PICTURES hanging on the walls of the Castle Inn at Bassenthwaite demonstrate how far the venue has come.

From a small village pub around 100 years ago, it is now a 45-bedroom hotel, 100-cover restaurant and leisure venue, with pictures from across the years in the bar showing the steady transformation.

And the kitchen and its team of six are kept busy all day, from serving breakfast, to lunch, afternoon teas and dinner.

Head chef Dave Wilson is known to everyone as ‘Ginge’. He arrived last year, and has already changed the menu, while at present he is also looking ahead to producing the summer menu.

“We have visitors but we aim to keep locals happy as well,” said Ginge. “We offer simple, pub grub, but if people want something a bit special we have that option”

The Castle Inn – being the size it is – has those options by being able to serve pub grub in the bar, but also having a separate dining room.

Ginge is from Glasgow originally, and spent six years working at St Andrew’s, working at the Rocca restaurant, which was tagged the 7th best restaurant in Scotland!

Heading south, although he originally arrived at the Castle Inn by accident. “I went to an agency and this was the first place they sent me! The Lakes reminds me of the west coast of Scotland, with the wind and rain!”

Already he has changed the starters on the menu. Recognising that many diners avoid starters so they don’t fill up on two courses before the desert, he changed them to ‘nibbles’ which have been going down well.

A spin off of that, is the nibbles also prove popular in the bar with a pint! The hotel attracts a lot of walkers and cyclists, due to its location, and many people after a walk or cycle like to enjoy a drink or two and a ‘nibble’.

For the main courses, lemon sole has been a popular choice recently.

Other popular choices include chicken stuffed with apricot, fondant potato, roast veg; or duck with mashed potato, broccoli, prunes and red white sauce.

As I spoke to Ginge, he was carefully preparing two dishes, making sure they looked perfect. He told me a head chef he worked with when he was younger insisted that the plates should tell a story!

Aside from the carefully prepared courses for diners, Ginge said that afternoon teas are currently enjoying a surge in popularity, and he is looking at widening the selection on offer by creating more savoury offerings to go with the cakes.

General manager Peter Wells, whose family own the Castle Inn, said the head chef is one of the reasons behind the surge in popularity.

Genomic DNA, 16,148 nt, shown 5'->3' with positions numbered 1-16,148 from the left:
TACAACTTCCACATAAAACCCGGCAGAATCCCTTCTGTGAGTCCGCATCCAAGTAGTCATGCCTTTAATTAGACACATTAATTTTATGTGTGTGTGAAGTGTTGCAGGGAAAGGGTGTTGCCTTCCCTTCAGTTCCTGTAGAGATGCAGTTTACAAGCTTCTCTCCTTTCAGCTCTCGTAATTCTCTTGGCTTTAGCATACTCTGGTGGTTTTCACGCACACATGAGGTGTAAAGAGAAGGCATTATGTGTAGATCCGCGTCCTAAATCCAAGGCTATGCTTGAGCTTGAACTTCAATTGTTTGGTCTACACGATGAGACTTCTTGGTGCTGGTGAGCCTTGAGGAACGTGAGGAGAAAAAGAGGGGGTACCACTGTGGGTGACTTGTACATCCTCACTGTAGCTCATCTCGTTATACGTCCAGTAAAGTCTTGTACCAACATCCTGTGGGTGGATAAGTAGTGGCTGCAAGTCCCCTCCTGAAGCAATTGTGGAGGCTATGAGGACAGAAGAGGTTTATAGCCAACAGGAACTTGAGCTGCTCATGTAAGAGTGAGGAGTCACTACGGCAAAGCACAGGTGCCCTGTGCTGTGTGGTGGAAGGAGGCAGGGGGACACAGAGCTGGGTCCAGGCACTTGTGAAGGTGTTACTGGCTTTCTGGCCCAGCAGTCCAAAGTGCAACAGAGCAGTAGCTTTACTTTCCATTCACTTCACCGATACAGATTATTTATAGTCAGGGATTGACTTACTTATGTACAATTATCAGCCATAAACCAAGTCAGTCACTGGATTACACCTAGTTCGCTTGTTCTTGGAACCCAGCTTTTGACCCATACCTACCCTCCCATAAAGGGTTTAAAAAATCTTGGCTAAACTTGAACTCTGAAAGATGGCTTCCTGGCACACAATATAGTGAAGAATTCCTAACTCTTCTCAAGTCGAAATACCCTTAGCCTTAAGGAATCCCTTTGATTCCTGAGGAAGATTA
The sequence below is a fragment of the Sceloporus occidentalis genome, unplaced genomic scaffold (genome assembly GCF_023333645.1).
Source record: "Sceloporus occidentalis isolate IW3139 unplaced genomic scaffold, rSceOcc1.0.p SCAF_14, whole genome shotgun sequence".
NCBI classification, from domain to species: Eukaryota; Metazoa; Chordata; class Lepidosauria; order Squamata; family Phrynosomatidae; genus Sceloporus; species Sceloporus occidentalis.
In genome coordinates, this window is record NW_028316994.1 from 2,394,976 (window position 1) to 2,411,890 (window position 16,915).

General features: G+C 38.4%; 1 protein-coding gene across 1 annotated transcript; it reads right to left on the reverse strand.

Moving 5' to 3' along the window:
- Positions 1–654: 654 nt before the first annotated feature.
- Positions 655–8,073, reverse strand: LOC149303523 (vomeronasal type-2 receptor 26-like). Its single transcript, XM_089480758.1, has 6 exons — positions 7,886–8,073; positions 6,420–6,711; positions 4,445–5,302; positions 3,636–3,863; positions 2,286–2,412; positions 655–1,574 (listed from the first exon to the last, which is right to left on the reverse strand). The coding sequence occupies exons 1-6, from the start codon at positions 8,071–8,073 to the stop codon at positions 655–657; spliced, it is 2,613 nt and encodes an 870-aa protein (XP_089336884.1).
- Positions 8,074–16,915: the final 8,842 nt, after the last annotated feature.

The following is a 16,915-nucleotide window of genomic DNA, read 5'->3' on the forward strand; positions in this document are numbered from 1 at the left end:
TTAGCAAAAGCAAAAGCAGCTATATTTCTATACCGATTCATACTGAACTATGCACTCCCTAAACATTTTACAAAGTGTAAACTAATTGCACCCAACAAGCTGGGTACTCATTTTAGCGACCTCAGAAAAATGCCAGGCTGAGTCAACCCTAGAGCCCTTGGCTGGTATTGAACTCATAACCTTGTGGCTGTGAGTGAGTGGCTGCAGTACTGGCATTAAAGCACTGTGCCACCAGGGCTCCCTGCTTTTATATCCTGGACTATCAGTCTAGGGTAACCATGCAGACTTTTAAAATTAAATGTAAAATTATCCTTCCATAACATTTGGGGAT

“Before Ginge came we did a few but since he has been here we are really seeing a significant uplift in afternoon teas. It is about taking time out with family and friends. People can go out for dinner or lunch, but afternoon tea takes a couple of hours, when people can talk,” he said.

The Castle Inn even provided an afternoon tea for 20 children attending a birthday party.

Ginge is also happy to see the hotel developing its own staff. Jack Hopkins started there as a waiter, but recently was promoted to commis chef in the kitchen, where he is learning the trade.

Produce is sourced – as much as possible – from Cumbria. Real ale comes from the Hesket Newmarket brewery.

“We keep it local as much as possible,” said Peter. “That is what people want. They come to the Lake District and they want to see the Lake District, and they want the food as well.”

The Castle Inn is also planning a special celebration for the VE Day anniversary in May, including an afternoon tea themed around 1945.

Last year the hotel received a shock when Allerdale council gave it a zero rating for hygiene. Yet in a matter of months the hotel was awarded five stars as it bounced back in style. At the time, the hotel put the turnaround down to the appointment of Ginge as head chef, and said he had developed a series of new initiatives at the hotel including new team, training and ongoing investments.

“We have invested over £2 million in the property since we have had it 15 years ago,” said Peter, adding that the hotel has also had cyclist Bradley Wiggins staying twice when the Tour of Britain passed through Cumbria, including making its way past the hotel.